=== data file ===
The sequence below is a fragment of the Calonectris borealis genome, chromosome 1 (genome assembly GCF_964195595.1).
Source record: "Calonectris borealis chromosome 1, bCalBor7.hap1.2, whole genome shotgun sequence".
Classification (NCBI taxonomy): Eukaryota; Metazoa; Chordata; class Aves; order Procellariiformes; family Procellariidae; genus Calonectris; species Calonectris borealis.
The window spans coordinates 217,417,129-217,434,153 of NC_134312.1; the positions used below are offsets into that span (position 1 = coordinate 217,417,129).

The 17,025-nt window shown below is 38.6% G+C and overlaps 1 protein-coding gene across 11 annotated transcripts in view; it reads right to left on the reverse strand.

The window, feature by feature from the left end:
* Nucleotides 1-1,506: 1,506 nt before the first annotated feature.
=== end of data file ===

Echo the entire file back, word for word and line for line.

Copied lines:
The sequence below is a fragment of the Calonectris borealis genome, chromosome 1 (genome assembly GCF_964195595.1).
Source record: "Calonectris borealis chromosome 1, bCalBor7.hap1.2, whole genome shotgun sequence".
Classification (NCBI taxonomy): Eukaryota; Metazoa; Chordata; class Aves; order Procellariiformes; family Procellariidae; genus Calonectris; species Calonectris borealis.
The window spans coordinates 217,417,129-217,434,153 of NC_134312.1; the positions used below are offsets into that span (position 1 = coordinate 217,417,129).

The 17,025-nt window shown below is 38.6% G+C and overlaps 1 protein-coding gene across 11 annotated transcripts in view; it reads right to left on the reverse strand.

The window, feature by feature from the left end:
* Nucleotides 1-1,506: 1,506 nt before the first annotated feature.